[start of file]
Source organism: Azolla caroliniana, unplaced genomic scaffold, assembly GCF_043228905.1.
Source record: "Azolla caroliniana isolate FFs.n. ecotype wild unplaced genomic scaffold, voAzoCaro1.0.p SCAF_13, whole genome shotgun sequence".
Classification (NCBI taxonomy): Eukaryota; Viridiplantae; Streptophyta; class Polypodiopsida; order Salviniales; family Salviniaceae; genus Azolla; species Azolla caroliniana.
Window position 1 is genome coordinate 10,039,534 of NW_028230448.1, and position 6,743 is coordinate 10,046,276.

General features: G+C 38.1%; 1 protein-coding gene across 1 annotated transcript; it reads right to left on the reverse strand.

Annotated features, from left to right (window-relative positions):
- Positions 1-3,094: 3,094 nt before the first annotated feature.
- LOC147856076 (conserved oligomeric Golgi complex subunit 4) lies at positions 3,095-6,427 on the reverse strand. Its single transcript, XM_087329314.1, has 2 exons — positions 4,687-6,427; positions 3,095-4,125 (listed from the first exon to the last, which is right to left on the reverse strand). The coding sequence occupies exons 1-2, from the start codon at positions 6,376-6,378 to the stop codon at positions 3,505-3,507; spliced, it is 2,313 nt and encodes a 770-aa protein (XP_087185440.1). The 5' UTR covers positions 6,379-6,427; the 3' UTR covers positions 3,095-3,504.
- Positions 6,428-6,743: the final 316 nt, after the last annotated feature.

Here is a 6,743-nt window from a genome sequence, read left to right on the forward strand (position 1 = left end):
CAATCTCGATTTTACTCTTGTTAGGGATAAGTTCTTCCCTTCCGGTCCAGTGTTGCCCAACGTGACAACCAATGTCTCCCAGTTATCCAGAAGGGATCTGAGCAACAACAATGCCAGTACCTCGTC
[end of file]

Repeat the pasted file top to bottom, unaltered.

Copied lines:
Source organism: Azolla caroliniana, unplaced genomic scaffold, assembly GCF_043228905.1.
Source record: "Azolla caroliniana isolate FFs.n. ecotype wild unplaced genomic scaffold, voAzoCaro1.0.p SCAF_13, whole genome shotgun sequence".
Classification (NCBI taxonomy): Eukaryota; Viridiplantae; Streptophyta; class Polypodiopsida; order Salviniales; family Salviniaceae; genus Azolla; species Azolla caroliniana.
Window position 1 is genome coordinate 10,039,534 of NW_028230448.1, and position 6,743 is coordinate 10,046,276.

General features: G+C 38.1%; 1 protein-coding gene across 1 annotated transcript; it reads right to left on the reverse strand.

Annotated features, from left to right (window-relative positions):
- Positions 1-3,094: 3,094 nt before the first annotated feature.
- LOC147856076 (conserved oligomeric Golgi complex subunit 4) lies at positions 3,095-6,427 on the reverse strand. Its single transcript, XM_087329314.1, has 2 exons — positions 4,687-6,427; positions 3,095-4,125 (listed from the first exon to the last, which is right to left on the reverse strand). The coding sequence occupies exons 1-2, from the start codon at positions 6,376-6,378 to the stop codon at positions 3,505-3,507; spliced, it is 2,313 nt and encodes a 770-aa protein (XP_087185440.1). The 5' UTR covers positions 6,379-6,427; the 3' UTR covers positions 3,095-3,504.
- Positions 6,428-6,743: the final 316 nt, after the last annotated feature.

Here is a 6,743-nt window from a genome sequence, read left to right on the forward strand (position 1 = left end):
CAATCTCGATTTTACTCTTGTTAGGGATAAGTTCTTCCCTTCCGGTCCAGTGTTGCCCAACGTGACAACCAATGTCTCCCAGTTATCCAGAAGGGATCTGAGCAACAACAATGCCAGTACCTCGTC